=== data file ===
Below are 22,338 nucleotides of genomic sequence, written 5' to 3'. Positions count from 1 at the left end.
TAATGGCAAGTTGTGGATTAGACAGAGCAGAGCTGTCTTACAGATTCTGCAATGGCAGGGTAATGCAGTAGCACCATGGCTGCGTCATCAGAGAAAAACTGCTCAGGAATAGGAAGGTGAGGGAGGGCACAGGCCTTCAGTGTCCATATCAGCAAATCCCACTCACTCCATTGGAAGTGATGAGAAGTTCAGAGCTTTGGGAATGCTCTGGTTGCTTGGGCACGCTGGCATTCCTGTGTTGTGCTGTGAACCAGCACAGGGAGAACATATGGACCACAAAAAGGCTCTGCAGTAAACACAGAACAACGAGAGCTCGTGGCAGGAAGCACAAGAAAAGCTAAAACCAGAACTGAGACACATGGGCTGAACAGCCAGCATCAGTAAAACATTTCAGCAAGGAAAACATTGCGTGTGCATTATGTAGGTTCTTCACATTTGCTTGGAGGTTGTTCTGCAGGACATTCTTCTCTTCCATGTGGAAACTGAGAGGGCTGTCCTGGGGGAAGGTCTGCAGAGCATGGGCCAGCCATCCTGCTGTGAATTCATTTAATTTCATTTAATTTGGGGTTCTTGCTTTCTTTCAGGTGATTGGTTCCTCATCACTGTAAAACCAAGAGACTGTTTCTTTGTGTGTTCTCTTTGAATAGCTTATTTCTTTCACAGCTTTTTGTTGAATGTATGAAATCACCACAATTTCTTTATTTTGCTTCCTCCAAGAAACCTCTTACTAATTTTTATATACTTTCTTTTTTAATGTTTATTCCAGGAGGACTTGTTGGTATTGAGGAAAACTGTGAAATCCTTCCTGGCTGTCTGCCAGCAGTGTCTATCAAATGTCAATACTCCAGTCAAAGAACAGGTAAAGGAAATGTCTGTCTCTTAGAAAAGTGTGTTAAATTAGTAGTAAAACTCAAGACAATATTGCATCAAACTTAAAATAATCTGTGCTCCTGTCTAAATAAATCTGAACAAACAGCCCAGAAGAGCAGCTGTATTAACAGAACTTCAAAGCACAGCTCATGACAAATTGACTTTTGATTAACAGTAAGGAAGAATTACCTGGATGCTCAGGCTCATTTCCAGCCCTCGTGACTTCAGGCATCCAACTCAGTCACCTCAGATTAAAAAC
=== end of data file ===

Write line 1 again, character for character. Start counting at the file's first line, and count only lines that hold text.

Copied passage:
Below are 22,338 nucleotides of genomic sequence, written 5' to 3'. Positions count from 1 at the left end.